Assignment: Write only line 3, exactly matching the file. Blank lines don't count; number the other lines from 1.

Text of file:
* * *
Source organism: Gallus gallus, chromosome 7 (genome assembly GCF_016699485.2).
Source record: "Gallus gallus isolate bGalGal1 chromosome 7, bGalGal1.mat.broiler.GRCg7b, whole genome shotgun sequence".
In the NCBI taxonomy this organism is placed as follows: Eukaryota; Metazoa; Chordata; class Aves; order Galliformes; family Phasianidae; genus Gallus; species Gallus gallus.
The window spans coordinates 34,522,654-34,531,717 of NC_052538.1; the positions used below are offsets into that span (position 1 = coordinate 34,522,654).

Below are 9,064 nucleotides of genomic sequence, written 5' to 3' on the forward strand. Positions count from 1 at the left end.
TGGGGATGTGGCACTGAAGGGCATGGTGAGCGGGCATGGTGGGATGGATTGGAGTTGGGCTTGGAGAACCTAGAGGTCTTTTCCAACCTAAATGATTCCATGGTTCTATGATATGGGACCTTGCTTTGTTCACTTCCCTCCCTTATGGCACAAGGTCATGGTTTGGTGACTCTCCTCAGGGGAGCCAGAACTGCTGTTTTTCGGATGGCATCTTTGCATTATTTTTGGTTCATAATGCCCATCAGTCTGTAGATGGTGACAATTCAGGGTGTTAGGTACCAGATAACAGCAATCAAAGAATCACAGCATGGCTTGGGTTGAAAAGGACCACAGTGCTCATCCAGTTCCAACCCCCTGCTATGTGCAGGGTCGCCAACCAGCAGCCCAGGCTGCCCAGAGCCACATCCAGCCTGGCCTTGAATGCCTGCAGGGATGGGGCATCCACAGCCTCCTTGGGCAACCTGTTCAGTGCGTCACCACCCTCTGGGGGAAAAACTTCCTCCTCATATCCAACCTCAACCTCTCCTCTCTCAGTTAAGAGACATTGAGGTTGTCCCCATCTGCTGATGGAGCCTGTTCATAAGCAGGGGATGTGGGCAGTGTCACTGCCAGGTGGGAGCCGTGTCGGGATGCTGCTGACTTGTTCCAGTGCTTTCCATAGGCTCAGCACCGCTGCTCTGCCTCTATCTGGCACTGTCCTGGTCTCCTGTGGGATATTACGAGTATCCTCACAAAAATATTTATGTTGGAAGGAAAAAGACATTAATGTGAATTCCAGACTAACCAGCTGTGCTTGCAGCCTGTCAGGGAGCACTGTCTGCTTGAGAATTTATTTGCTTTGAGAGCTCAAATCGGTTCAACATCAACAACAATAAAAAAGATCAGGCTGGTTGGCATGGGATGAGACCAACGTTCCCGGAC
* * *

In the NCBI taxonomy this organism is placed as follows: Eukaryota; Metazoa; Chordata; class Aves; order Galliformes; family Phasianidae; genus Gallus; species Gallus gallus.